Lauren Nassef

One hundred years ago this month, Walter Gropius opened the Bauhaus in Weimar, Germany. As the architect’s home country celebrates a yearlong Bauhaus-centric centenary, let’s examine three buildings that exemplify the famed design philosophy.

Gropius House, Lincoln, Mass.

The Gropius family residence in Lincoln, Mass., built in 1938, mixed natural New England styles and materials with the architect’s desire for simplicity; it was designated a National Historic Landmark in 2000. Gropius acknowledged in 1956 that “this fusion of the regional spirit with a contemporary approach to design produced a house that I would never have built in Europe with its entirely different climatic, technical and psychological background.”

Bauhaus Archive, Berlin

Countless pieces of art and documents related to the Bauhaus live in this museum, which is based on a Gropius design from 1964—eventually altered by colleagues Alex Cvijanovic and Hans Bandel—and opened to the public in 1979. Though the only surviving element of Gropius’ original design is the iconic shed roofs, this building has taken on a life of its own as the backdrop for sciencefiction films V for Vendetta and Æon Flux, and it still serves as the most comprehensive home of Bauhaus items.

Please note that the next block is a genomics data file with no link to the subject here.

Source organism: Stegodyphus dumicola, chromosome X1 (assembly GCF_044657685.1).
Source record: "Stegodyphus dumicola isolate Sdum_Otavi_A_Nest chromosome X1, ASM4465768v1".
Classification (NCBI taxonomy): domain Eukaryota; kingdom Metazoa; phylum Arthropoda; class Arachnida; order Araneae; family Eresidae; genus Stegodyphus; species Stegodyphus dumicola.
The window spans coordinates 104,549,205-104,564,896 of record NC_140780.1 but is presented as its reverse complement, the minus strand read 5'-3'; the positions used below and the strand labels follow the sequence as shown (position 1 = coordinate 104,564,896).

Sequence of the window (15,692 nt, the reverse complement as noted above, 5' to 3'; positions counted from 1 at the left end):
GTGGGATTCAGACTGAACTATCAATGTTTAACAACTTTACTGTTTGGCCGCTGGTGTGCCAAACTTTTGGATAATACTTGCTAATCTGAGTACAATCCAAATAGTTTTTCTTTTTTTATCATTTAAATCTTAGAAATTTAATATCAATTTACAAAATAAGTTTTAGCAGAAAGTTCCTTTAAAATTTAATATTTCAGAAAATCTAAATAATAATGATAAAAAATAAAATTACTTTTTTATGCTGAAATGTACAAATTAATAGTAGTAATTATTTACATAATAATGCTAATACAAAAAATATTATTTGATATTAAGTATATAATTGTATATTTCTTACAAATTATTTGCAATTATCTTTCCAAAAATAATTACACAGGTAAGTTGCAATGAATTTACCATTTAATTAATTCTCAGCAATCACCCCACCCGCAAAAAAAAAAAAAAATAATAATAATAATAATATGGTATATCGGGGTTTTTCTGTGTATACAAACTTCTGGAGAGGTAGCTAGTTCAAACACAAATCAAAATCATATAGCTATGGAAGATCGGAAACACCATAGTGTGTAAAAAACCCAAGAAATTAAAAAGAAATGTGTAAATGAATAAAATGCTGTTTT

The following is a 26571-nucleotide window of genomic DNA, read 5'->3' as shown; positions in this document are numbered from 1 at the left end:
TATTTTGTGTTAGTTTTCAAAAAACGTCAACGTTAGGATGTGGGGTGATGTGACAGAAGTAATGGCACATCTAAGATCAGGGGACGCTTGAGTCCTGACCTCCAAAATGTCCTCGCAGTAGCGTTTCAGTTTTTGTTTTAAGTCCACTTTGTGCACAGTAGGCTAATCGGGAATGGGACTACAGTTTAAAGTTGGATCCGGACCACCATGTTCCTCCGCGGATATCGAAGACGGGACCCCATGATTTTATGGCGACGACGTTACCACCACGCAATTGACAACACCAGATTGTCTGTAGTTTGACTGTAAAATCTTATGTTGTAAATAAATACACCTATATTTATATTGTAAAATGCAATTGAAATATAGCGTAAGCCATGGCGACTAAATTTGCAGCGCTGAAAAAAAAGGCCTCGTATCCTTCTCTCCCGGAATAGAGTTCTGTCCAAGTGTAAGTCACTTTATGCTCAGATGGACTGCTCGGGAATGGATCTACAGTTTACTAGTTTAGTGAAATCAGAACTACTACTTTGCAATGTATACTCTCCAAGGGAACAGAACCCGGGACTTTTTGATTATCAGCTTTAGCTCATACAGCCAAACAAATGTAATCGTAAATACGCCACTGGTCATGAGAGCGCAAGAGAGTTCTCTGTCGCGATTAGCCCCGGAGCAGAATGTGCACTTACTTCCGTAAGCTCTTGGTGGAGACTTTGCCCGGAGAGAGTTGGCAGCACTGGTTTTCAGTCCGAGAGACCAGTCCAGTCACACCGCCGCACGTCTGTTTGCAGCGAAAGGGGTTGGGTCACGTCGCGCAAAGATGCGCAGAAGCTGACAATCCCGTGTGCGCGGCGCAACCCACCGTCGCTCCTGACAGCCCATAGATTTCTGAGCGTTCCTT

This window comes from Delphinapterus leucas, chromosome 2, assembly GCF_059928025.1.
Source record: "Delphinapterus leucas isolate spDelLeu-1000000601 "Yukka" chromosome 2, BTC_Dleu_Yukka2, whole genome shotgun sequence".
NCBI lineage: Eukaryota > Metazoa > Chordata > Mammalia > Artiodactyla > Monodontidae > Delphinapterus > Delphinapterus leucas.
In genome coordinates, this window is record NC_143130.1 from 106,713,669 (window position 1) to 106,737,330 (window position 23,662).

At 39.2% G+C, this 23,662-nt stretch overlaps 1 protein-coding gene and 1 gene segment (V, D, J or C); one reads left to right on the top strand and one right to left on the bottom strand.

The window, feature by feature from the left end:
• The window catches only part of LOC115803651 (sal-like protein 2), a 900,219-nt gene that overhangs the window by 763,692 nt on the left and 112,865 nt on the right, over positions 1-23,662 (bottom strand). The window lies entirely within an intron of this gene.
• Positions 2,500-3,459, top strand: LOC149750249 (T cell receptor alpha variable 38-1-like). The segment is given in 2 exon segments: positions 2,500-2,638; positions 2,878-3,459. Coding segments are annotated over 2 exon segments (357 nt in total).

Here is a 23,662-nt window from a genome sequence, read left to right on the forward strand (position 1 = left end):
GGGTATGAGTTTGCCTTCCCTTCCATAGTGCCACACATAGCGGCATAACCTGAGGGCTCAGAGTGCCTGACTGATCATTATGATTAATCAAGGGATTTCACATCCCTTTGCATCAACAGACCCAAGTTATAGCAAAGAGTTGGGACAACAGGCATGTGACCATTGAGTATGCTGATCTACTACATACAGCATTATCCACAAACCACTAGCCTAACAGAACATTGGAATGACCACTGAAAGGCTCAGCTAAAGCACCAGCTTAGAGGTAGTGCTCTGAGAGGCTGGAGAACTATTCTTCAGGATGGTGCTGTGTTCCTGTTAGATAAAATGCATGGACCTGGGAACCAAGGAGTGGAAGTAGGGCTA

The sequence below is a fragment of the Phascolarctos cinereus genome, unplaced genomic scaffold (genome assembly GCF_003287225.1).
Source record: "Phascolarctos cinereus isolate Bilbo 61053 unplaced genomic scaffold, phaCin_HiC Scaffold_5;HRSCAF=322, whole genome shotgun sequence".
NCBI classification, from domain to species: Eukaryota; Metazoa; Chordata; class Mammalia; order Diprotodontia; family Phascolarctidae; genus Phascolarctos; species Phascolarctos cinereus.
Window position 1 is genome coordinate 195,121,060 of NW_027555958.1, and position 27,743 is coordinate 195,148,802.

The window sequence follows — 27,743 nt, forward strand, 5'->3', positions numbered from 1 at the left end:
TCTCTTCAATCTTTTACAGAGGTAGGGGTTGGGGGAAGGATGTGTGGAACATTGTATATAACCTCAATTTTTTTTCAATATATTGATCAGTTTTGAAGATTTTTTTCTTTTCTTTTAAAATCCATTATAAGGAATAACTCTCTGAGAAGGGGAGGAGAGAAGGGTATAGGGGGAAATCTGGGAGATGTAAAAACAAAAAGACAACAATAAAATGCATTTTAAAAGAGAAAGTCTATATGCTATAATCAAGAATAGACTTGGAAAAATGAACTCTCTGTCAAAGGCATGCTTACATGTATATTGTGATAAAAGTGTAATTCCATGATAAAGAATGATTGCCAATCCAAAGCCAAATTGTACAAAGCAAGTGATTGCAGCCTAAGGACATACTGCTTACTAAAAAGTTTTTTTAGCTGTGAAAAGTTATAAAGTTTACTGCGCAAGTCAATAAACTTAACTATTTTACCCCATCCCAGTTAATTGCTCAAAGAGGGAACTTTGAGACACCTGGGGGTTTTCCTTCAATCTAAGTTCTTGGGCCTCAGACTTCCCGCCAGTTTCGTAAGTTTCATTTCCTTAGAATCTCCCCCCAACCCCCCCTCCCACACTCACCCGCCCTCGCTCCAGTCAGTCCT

U.S. Embassy, Athens

Inspired by the Parthenon and built just a mile away, this Gropius design—with consulting architect Pericles Sakellarios—remains one of the most prominent Bauhaus-associated buildings in the Mediterranean. With its columns and façades clad with Pentelic marble—the same stone used for buildings on the Acropolis—the embassy pays tribute to Greek architecture while still channeling the classic Bauhaus need for clarity.